The cormorant population on East Sand Island has exploded in recent decades, growing from 100 pairs in 1989 to about 15,000 pairs in 2013 — making it the largest breeding colony for the birds in North America, the statement said.
The cormorants, which prey on juvenile salmon protected by the Endangered Species Act (ESA), have hit the Columbia River’s salmon population, the Corps contends.
Earlier this year, the Corps published an Environmental Impact Statement and culling plan based on nearly 20 years of research of the birds’ impact on salmon. After a period of public review, the FWS gave the Corps a depredation permit to cull the birds.
In 2014, the National Oceanic and Atmospheric Administration (NOAA) issued a mandatory action to protect ESA salmon by improving fish passages at dams, cultivating their habitats, and managing predator populations, the Corps noted in its statement.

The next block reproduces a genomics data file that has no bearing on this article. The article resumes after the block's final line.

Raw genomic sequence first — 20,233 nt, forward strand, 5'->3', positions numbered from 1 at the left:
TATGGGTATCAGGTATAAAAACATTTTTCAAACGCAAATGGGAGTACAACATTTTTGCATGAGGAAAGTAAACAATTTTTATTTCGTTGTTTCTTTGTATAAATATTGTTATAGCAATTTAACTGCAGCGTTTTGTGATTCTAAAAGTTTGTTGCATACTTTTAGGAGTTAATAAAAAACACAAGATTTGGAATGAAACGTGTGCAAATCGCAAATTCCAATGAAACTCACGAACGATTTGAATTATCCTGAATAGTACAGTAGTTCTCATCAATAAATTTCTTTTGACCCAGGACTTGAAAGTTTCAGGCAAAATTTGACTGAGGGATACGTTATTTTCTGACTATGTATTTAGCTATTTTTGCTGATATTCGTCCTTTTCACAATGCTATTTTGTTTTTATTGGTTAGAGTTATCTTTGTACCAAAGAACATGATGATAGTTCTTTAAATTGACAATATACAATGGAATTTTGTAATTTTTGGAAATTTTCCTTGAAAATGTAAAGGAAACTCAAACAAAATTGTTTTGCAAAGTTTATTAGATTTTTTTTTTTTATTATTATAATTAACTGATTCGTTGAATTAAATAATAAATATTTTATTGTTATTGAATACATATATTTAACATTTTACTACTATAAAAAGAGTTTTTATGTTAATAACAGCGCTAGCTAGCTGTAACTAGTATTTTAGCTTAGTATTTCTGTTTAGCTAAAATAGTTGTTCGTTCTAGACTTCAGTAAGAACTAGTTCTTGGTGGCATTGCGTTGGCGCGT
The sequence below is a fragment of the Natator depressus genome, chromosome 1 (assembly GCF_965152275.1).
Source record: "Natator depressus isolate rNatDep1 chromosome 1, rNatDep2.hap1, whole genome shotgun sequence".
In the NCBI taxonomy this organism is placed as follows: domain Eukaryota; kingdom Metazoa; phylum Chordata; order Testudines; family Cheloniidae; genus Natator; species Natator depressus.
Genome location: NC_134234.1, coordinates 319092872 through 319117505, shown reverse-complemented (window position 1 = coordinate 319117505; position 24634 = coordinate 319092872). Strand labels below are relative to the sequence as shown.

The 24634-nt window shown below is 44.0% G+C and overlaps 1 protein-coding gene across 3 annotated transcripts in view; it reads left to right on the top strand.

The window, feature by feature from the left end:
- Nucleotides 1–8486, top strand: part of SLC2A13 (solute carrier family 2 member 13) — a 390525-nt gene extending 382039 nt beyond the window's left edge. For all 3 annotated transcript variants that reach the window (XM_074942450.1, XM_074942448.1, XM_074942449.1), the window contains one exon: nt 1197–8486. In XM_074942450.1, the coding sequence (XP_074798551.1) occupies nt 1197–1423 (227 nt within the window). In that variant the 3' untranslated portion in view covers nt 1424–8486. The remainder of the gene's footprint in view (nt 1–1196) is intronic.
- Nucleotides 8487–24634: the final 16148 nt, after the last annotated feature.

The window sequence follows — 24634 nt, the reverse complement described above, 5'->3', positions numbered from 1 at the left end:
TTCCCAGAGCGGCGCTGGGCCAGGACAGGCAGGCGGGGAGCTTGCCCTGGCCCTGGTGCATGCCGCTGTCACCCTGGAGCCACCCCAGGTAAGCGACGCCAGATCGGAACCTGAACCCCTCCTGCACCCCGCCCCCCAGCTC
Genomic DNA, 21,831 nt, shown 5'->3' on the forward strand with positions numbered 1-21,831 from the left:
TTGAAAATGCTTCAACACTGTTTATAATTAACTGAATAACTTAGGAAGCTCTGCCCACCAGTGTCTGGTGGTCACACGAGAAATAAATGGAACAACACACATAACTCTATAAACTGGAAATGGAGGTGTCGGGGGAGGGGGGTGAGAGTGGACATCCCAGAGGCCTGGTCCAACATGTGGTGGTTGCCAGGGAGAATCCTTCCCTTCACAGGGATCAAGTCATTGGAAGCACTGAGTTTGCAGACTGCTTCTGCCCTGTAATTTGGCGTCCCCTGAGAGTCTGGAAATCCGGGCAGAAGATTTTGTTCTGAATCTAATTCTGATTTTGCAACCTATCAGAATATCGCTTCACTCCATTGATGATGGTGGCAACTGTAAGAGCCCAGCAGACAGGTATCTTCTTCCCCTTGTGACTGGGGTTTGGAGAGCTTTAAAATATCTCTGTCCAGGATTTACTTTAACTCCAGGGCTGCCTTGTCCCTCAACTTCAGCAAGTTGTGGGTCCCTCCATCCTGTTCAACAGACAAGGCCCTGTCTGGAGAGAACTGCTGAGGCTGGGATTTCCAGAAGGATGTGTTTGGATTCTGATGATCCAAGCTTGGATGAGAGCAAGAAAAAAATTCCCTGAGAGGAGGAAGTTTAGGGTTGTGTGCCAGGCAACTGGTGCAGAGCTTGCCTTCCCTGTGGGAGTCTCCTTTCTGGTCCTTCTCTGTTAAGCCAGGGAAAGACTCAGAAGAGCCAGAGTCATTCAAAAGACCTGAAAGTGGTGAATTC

But critics and conservationists have questioned the culpability of the cormorants, and instead blamed the Columbia River’s hydroelectric dams for pushing salmon towards extinction.
To stop what they called a "slaughter," the Audubon Society of Portland filed a lawsuit in April along with four other animal and conservation organizations against the Corps, the FWS and the USDA Wildlife Services, the group said in an April 20 statement.
The suit alleges that the cormorants are merely scapegoats for the salmons' decline while the real threat is mismanagement of the federal hydropower system.
“This is not about birds versus fish,” said Bob Sallinger, conservation director of the Audubon Society of Portland. “The Corps and other federal agencies have proposed rolling back dam operations that benefit salmon while at the same time targeting thousands of cormorants."
"Blaming salmon declines on wild birds that have coexisted with salmon since time immemorial is nothing more than a diversion,” he added.